To most observers, Alex Rodriguez is having a down year. His batting average is .267, and he’s averaged .303 his entire career. His on-base percentage is an ugly .335, 60 points below his career average. His slugging percentage is .488, the lowest of his career and nearly 100 points below his career average of .571. The easy approach here is to conclude that Alex is declining, and then carry on about steroids, his contract, and how the fact that the Yankees buy all their players will come back to bite them as Alex gets into his late 30s.
That type of analysis is cheap and lazy, though, and would fit better in a Wallace Matthews piece. There’s more to the story than just the tripleslash and steroids, right? Of course. Rodriguez has a lifetime batting average on balls in play of 0.319 and this year it is 0.275. He has a lifetime line drive percentage of 17.9% and this year it is 14.6%. That three percent difference is made up entirely in his groundball percentage (45% this year, 42% on his career) and his fly ball percentage is 40.0%, exactly at career average. His walk rate is 9.4%, down from his career average of 11.0%, but his strikeout rate is also about two percentage points lower than his career average. These are the facts. Off the top of one’s head, the logical thing to conclude would be twofold. Firstly, his lower BABIP is probably due to rebound, but the decline in line drive percentage is troubling and could be an explanatory factor. Better and stronger contact yields better results. Secondly, the lower walk rate is another troubling sign, and taken with the lower BABIP provides a perfect explanation for the career-low on-base percentage.
It would be easy to end the analysis here and take the decrease in line drives and walks and treat it as an Official Indicator about a declining Alex Rodriguez. The danger, though, is using small bits of information to confirm preexisting expectations and narratives about a player. For instance, when we look at low OBPs and BABIPs we think about walks and line drive rates. When we look at the walk and the line drive rates and find them lower, it would be easy to conclude that we have our culprits. Similarly, when we look at a lower home run total and find his HR/FB ratio lower, it would be easy to conclude that either his aging body isn’t capable of driving the ball out of the park like he once was, or that he’s unlucky, whichever suits the narrative best.
But it’s not so simple. On his career, Rodriguez has a line drive rate of 17.9%, a walk rate of 11.0% and a HR/FB ratio of 23.0% and he hit .302/.387/.571. In 2010, he has a line drive rate of 14.6%, a walk rate of 9.9% and a HR/FB ratio of 14.8% and he’s hitting .267/.335/.488. If one applies his career drive rate to this year’s batted ball data, he would have hit eleven more line drives. If one applies his 2008 walk rate to his 2010 plate appearances he would have walked eight more times. If one applies his career HR/FB ratio to his 2010 data, he would have hit 33 home runs, or 12 more than his current total. So if you’re driving a narrative about Alex in decline, do you get upset about the eleven fewer line drives and eight walks and use the declining HR/FB ratio (incorrectly) as evidence that Alex is dead? If you’re pushing a narrative about Alex the Unlucky, do you deemphasize the relative importance of eleven line drives and eight walks while pushing the fact that his HR/FB ratio suggests that he should be getting more home runs than he is? Hopefully neither. Hopefully statistical analysis is used to create narratives, not confirm them. Hopefully the analyst is honest, and isn’t looking to hoodwink the reader or get the reader to buy their belief system. Hopefully the analyst tries to present all relevant information and draw conclusions, while leaving space for alternative presentations.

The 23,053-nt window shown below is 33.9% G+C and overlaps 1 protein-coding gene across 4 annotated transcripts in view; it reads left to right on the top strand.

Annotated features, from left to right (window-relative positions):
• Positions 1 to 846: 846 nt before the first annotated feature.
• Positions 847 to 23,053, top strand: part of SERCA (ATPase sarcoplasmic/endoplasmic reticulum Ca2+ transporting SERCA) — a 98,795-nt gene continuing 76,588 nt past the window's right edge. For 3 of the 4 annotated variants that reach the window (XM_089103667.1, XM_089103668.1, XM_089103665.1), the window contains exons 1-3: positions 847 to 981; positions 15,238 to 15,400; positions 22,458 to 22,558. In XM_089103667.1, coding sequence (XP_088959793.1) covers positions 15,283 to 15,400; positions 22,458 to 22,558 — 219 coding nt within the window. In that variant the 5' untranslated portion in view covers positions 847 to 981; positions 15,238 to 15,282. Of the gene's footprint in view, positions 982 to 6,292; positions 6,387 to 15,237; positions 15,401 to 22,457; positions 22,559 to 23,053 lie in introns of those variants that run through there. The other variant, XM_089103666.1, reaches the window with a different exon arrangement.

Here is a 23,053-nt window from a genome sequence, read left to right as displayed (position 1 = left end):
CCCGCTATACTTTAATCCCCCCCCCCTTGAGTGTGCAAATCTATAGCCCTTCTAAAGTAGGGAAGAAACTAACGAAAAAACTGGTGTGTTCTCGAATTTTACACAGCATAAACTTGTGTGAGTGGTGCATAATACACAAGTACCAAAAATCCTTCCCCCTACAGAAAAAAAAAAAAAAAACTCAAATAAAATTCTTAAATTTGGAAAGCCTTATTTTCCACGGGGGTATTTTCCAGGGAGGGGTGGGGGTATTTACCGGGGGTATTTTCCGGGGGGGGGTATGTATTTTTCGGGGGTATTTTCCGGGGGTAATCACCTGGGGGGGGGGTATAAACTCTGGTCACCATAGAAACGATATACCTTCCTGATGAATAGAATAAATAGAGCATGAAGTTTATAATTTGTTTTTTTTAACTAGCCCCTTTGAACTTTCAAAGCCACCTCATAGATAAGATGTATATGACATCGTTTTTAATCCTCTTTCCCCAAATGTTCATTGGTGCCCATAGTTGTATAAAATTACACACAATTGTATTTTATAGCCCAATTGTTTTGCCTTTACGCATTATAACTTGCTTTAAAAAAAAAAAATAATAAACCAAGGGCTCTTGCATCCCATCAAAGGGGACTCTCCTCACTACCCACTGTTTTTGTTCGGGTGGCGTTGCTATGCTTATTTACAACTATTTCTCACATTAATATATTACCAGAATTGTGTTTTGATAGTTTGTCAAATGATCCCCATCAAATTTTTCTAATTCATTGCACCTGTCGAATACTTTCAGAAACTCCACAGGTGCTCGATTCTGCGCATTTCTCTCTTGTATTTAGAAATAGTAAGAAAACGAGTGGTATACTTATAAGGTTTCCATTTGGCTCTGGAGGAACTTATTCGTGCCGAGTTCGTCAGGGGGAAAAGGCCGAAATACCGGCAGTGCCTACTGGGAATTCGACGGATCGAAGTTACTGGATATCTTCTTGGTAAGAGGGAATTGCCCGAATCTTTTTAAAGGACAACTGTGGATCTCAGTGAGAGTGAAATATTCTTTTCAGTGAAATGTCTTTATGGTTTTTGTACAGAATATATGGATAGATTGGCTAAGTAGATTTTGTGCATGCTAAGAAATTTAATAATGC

Getting back to home run rates, then, here is Alex’s spray chart for 2010, courtesy of TexasLeaguers.com:
It looks like there are plenty of outs along the warning track that could have easily been home runs. As always, more data would be helpful. It would be nice to know the parks in which these outs were recorded, as well as the relevant weather and wind factors at the time. Finally, there’s one last part to the story. Breaking down Alex’s balls in play by type yields a bit more interesting information:
BABIP on grounders: 0.220 vs. league average 0.230
BABIP on fly balls: 0.090 vs. league average 0.141
BABIP on line drives: 0.780 vs. league average of 0.721.
As you can see, he’s right in line on ground balls, way below league average on fly balls, and above average on line drives. In the past, I’ve analyzed the expected BABIP for four Yankees: Teixeira, Gardner, Swisher and Cano. The idea behind xBABIP is to take the batted ball data and “separate skill from variance”, creating a reasonable expectation for future performance. Using the Quick Calculator and inputting Rodriguez’s 2010 batted ball profile yields an xBABIP of 0.308, some thirty-three points higher than his current BABIP of .275. A BABIP of 0.308 would result in a far, far better tripleslash line than what Rodriguez currently has.
These are the facts. This is Alex Rodriguez’s 2010 campaign. I trust xBABIP, and I trust Rodriguez as an historically great player. He will decline as he gets older, but if he’s a stock I’m buying. Whether you’re joining me is entirely up to you.
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